Reason: Owners may benefit from the personal liability protection and tax flexibility these structures provide. Also, these structures may make it easier for business owners to get bank loans, get funding from investors, or add additional partners to finance growth. These legal entity types have perpetual existence if they follow the rules of the state and their governing documents.

Real Estate Investments and Rental Property

Considerations, Concerns, and Risks: Contractual obligations, potentially heightened risk of injuries and property damage, employee and contractor matters.
Business Structures: LLC, Series LLC
Reason: By limiting liability, these structures may help protect investors and the individual properties they own from the liabilities of the other properties. These legal entity types have perpetual existence if they follow the rules of the state and their governing documents.

Retail Stores (Traditional Brick and Mortar)

Considerations, Concerns, and Risks: Contractual obligations, customer payment information, employee matters, and on-site injury risks.
Business Structures: LLC, S Corporation, C Corporation
Reason: Owners may benefit from the personal liability protection and tax flexibility these structures provide. Also, these structures may make it easier for business owners to get bank loans, get funding from investors, or add additional partners to finance growth. These legal entity types have perpetual existence if they follow the rules of the state and their governing documents.

Spas and Salons

Considerations, Concerns, and Risks: Employee matters, physical contact with clientele, product ingredient allergies, and contractual obligations.
Business Structures: LLC, S Corporation, C Corporation
Reason: Owners may benefit from the personal liability protection and tax flexibility these structures provide. Also, these structures may make it easier for business owners to get bank loans, get funding from investors, or add additional partners to finance growth. These legal entity types have perpetual existence if they follow the rules of the state and their governing documents.

Trucking Companies

Considerations, Concerns, and Risks: Contractual obligations, employee and contractor matters, injury and accident risks, freight liabilities, and volatile fuel expenses.
Business Structures: LLC, S Corporation, C Corporation
Reason: Owners may benefit from the personal liability protection and tax flexibility these structures provide. Also, these structures may make it easier for business owners to get bank loans, get funding from investors, or add additional partners to finance growth. These legal entity types have perpetual existence if they follow the rules of the state and their governing documents.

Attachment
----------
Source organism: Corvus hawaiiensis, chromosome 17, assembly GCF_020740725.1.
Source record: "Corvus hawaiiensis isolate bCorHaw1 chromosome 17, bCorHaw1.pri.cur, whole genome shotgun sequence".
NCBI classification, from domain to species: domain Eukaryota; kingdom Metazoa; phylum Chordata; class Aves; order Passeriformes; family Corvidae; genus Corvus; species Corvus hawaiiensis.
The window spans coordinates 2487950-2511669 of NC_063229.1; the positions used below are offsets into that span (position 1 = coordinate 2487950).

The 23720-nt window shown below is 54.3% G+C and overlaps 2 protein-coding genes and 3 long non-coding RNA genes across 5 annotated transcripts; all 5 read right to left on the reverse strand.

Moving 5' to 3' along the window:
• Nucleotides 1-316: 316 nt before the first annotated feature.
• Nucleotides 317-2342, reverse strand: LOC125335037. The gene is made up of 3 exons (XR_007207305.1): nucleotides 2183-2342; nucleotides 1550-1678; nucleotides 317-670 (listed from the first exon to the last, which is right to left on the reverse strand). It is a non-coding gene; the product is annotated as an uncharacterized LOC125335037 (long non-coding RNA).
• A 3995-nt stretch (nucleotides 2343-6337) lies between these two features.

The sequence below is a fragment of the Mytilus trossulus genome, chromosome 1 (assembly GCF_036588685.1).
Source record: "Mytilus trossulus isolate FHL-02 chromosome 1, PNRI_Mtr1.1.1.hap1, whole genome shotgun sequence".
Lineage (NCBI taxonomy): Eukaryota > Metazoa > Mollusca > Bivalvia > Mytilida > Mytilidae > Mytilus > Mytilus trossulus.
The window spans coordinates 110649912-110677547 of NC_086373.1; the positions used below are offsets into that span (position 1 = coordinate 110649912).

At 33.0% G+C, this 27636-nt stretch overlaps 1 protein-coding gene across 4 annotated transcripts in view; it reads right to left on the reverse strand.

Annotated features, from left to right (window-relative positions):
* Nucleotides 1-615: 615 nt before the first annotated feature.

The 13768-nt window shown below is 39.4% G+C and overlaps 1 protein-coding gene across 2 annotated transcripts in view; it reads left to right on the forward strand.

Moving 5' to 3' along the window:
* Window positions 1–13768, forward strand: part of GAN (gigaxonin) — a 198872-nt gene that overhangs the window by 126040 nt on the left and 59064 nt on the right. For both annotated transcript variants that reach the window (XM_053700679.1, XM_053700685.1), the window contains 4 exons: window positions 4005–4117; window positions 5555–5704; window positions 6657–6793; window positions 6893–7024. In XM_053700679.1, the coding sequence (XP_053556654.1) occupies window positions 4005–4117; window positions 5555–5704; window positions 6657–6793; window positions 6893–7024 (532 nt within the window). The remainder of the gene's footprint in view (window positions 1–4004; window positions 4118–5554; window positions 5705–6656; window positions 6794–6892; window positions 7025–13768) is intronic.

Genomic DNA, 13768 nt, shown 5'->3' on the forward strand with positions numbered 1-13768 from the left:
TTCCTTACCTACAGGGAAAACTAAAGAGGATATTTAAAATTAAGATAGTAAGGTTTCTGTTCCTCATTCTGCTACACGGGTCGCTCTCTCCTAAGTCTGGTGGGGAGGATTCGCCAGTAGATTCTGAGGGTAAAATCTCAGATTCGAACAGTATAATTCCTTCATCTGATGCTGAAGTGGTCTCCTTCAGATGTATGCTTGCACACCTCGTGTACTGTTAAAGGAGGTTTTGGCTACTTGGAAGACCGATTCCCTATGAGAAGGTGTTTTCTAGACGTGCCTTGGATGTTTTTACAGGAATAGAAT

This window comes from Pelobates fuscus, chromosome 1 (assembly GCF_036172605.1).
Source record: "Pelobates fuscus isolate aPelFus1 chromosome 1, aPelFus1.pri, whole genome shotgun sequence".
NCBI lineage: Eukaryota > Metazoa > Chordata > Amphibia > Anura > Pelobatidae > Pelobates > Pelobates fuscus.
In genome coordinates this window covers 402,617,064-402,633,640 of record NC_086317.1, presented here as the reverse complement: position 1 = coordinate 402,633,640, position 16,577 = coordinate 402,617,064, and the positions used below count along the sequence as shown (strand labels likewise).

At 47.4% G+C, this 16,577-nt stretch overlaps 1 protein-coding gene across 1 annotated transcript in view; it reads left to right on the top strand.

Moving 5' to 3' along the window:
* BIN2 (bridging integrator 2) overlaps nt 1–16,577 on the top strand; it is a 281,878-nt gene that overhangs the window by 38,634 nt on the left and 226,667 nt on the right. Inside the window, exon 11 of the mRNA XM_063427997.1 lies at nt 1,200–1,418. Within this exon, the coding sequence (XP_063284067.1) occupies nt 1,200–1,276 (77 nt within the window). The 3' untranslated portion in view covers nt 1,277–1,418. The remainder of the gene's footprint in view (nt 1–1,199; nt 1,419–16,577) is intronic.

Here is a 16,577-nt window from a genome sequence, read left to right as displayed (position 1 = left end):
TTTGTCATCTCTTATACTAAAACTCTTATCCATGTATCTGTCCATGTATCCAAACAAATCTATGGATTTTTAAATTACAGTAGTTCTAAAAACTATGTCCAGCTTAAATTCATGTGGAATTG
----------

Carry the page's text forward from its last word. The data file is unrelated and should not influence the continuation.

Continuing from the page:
The Bottom Line

Entrepreneurs must do their homework and consult with legal and tax experts to ensure they make informed decisions. A business entity affects companies legally, financially, operationally, and administratively. Choosing the best business structure for your business is an important task and it should not be taken lightly! For more information about business entity types and to understand which ones might benefit you, visit CorpNet’s Learning Center.

Ready to start your business — and do it right? CorpNet is here to help you prepare and file your formation and compliance documents. Schedule a free consultation today!

<a href="https://www.corpnet.com/blog/author/nellieakalp/" target="_self">Nellie Akalp</a>

Nellie Akalp

Nellie Akalp is an entrepreneur, small business expert, speaker, and mother of four amazing kids. As CEO of CorpNet.com, she has helped more than half a million entrepreneurs launch their businesses. Akalp is nationally recognized as one of the most prominent experts on small business legal matters, contributing frequently to outlets like Entrepreneur, Forbes, Huffington Post, Mashable, and Fox Small Business. A passionate entrepreneur herself, Akalp is committed to helping others take the reigns and dive into small business ownership. Through her public speaking, media appearances, and frequent blogging, she has developed a strong following within the small business community and has been honored as a Small Business Influencer Champion three years in a row.